Meeting With Kennedy Helped Trump Make His Pick

President favored Brett Kavanaugh from the very start
By Newser Editors,  Newser Staff
Posted Jul 10, 2018 11:45 AM CDT
Trump Liked Kavanaugh From the Get-Go
President Trump listens as Brett Kavanaugh, his Supreme Court nominee, speaks in the East Room of the White House.   (AP Photo/Evan Vucci)

The White House had floated a list of four finalists, but multiple stories Tuesday suggest that President Trump's pick of Brett Kavanaugh for the Supreme Court was a no-brainer. "Locked in from the start," is how CNN puts it, adding that Trump liked the 53-year-old for the top court even before Anthony Kennedy announced he was leaving. Both CNN and Politico report that Trump's one-on-one meeting with Kennedy cemented the choice, though NBC News went further in its reporting and is now taking flak for going public with—and then retracting—a one-source allegation of a deal between Kennedy and the White House. Details:

  • Meeting helped: CNN and Politico have a similar take: Trump "walked away from a private chat with the retiring justice convinced that Kavanaugh—who once clerked for Kennedy—was the top choice," per CNN. And from Politico: "Administration officials said Trump was taken with Kavanaugh even before his conversation with Kennedy. But Kennedy, in leaving the impression with Trump that Kavanaugh would be a great candidate for the job, helped the president make up his mind."

  • NBC controversy: In a since-deleted tweet, reporter Leigh Ann Caldwell wrote: "Kennedy and Trump/WH had been in negotiations for months over Kennedy's replacement. Once Kennedy received assurances that it would be Kavanaugh, his former law clerk, Kennedy felt comfortable retiring, according to a source who was told of the discussions." Later, she added that the other names were "cover," asserting "the decision has been baked for a while."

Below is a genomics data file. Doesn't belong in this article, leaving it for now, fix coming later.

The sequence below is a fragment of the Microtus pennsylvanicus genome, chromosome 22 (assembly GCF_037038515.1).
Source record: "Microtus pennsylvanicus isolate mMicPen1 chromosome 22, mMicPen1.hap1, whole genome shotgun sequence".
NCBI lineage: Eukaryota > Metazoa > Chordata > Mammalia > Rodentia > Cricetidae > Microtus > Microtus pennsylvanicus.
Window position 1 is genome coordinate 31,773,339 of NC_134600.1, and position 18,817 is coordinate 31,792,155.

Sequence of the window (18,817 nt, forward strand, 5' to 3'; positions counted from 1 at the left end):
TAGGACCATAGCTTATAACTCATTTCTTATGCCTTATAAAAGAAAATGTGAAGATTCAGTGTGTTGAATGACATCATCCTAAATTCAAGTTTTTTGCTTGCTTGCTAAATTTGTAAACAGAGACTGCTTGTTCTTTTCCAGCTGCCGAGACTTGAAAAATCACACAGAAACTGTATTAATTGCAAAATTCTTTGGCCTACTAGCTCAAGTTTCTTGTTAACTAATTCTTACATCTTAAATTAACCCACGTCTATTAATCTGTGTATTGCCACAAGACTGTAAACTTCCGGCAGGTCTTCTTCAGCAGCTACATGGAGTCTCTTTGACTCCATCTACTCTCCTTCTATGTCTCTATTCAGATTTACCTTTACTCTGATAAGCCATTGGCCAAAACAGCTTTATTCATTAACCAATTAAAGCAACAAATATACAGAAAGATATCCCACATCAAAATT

• Denial: The allegation quickly began making the rounds, enough so that White House principal deputy press secretary Raj Shah denied to reporters that the White House had any such deal. NBC's Caldwell initially backtracked a bit, tweeting: "To be clear: This is from one source and dont have any info on whether potus talked to kennedy about a possible replacement."
  • Backlash: That NBC reporting is a good example of why people dislike the press, writes Charles CW Cooke at the National Review. A bombshell allegation of a deal based on one flimsy source? "At best, this is extraordinarily irresponsible. At worse, it is malicious." Cooke doesn't necessarily dismiss that some kind of a deal took place, and "it's certainly possible" more related details will emerge. "The point is that this isn't journalism."
  • Tweet deleted: Caldwell yanked the offending tweet altogether late Tuesday morning: "I've deleted this tweet because it incorrectly implies a transactional nature in Kennedy's replacement," she writes. "I am told by a source who was not directly part of the talks that Kennedy provided Pres. Trump/ WH a list of acceptable replacements."
  • Moving on: Aaron Blake of the Washington Post, meanwhile, looks at four key questions about Kavanaugh, including what he might do if Roe v. Wade comes up. The upshot? It's not clear. Kavanaugh has ruled against abortion rights, but at his 2006 confirmation hearing, he said, "If confirmed to the DC Circuit, I would follow Roe v. Wade faithfully and fully. That would be binding precedent of the court. It's been decided by the Supreme Court." He also added: "It's been reaffirmed many times."
(Read more Brett Kavanaugh stories.)

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